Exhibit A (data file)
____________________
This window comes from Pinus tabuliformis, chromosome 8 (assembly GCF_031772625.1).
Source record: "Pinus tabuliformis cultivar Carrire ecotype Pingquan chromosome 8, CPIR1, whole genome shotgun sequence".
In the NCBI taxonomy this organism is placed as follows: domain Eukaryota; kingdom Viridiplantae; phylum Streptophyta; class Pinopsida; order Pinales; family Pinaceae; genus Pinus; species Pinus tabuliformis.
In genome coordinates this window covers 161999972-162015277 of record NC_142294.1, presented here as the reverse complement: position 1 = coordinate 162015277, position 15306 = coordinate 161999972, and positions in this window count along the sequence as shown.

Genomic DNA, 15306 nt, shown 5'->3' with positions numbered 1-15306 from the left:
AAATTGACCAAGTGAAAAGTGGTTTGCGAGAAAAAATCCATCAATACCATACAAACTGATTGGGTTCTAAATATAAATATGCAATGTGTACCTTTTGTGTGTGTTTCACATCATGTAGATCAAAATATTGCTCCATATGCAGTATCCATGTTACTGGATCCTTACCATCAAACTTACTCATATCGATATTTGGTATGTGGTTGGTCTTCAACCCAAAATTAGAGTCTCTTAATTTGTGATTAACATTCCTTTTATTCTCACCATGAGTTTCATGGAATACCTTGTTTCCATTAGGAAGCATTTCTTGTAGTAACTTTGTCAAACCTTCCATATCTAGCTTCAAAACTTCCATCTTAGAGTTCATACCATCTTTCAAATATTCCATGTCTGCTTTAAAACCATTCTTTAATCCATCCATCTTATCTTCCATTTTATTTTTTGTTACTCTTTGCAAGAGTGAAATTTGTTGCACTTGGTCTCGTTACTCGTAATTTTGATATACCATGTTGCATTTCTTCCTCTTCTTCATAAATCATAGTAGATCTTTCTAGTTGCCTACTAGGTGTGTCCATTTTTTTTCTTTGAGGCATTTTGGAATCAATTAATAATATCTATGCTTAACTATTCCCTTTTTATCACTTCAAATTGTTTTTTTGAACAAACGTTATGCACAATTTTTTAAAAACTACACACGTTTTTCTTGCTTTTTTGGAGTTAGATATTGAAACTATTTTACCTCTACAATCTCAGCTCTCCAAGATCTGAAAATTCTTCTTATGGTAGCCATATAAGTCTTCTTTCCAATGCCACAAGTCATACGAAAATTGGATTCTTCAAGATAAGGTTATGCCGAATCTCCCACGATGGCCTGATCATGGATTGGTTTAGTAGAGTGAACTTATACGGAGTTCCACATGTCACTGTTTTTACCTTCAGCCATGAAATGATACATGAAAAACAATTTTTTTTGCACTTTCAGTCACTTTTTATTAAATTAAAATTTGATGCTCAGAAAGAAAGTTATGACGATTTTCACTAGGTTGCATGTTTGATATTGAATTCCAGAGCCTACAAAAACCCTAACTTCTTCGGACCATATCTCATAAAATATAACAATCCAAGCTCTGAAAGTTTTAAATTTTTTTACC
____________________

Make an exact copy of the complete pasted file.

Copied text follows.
This window comes from Pinus tabuliformis, chromosome 8 (assembly GCF_031772625.1).
Source record: "Pinus tabuliformis cultivar Carrire ecotype Pingquan chromosome 8, CPIR1, whole genome shotgun sequence".
In the NCBI taxonomy this organism is placed as follows: domain Eukaryota; kingdom Viridiplantae; phylum Streptophyta; class Pinopsida; order Pinales; family Pinaceae; genus Pinus; species Pinus tabuliformis.
In genome coordinates this window covers 161999972-162015277 of record NC_142294.1, presented here as the reverse complement: position 1 = coordinate 162015277, position 15306 = coordinate 161999972, and positions in this window count along the sequence as shown.

Genomic DNA, 15306 nt, shown 5'->3' with positions numbered 1-15306 from the left:
AAATTGACCAAGTGAAAAGTGGTTTGCGAGAAAAAATCCATCAATACCATACAAACTGATTGGGTTCTAAATATAAATATGCAATGTGTACCTTTTGTGTGTGTTTCACATCATGTAGATCAAAATATTGCTCCATATGCAGTATCCATGTTACTGGATCCTTACCATCAAACTTACTCATATCGATATTTGGTATGTGGTTGGTCTTCAACCCAAAATTAGAGTCTCTTAATTTGTGATTAACATTCCTTTTATTCTCACCATGAGTTTCATGGAATACCTTGTTTCCATTAGGAAGCATTTCTTGTAGTAACTTTGTCAAACCTTCCATATCTAGCTTCAAAACTTCCATCTTAGAGTTCATACCATCTTTCAAATATTCCATGTCTGCTTTAAAACCATTCTTTAATCCATCCATCTTATCTTCCATTTTATTTTTTGTTACTCTTTGCAAGAGTGAAATTTGTTGCACTTGGTCTCGTTACTCGTAATTTTGATATACCATGTTGCATTTCTTCCTCTTCTTCATAAATCATAGTAGATCTTTCTAGTTGCCTACTAGGTGTGTCCATTTTTTTTCTTTGAGGCATTTTGGAATCAATTAATAATATCTATGCTTAACTATTCCCTTTTTATCACTTCAAATTGTTTTTTTGAACAAACGTTATGCACAATTTTTTAAAAACTACACACGTTTTTCTTGCTTTTTTGGAGTTAGATATTGAAACTATTTTACCTCTACAATCTCAGCTCTCCAAGATCTGAAAATTCTTCTTATGGTAGCCATATAAGTCTTCTTTCCAATGCCACAAGTCATACGAAAATTGGATTCTTCAAGATAAGGTTATGCCGAATCTCCCACGATGGCCTGATCATGGATTGGTTTAGTAGAGTGAACTTATACGGAGTTCCACATGTCACTGTTTTTACCTTCAGCCATGAAATGATACATGAAAAACAATTTTTTTTGCACTTTCAGTCACTTTTTATTAAATTAAAATTTGATGCTCAGAAAGAAAGTTATGACGATTTTCACTAGGTTGCATGTTTGATATTGAATTCCAGAGCCTACAAAAACCCTAACTTCTTCGGACCATATCTCATAAAATATAACAATCCAAGCTCTGAAAGTTTTAAATTTTTTTACC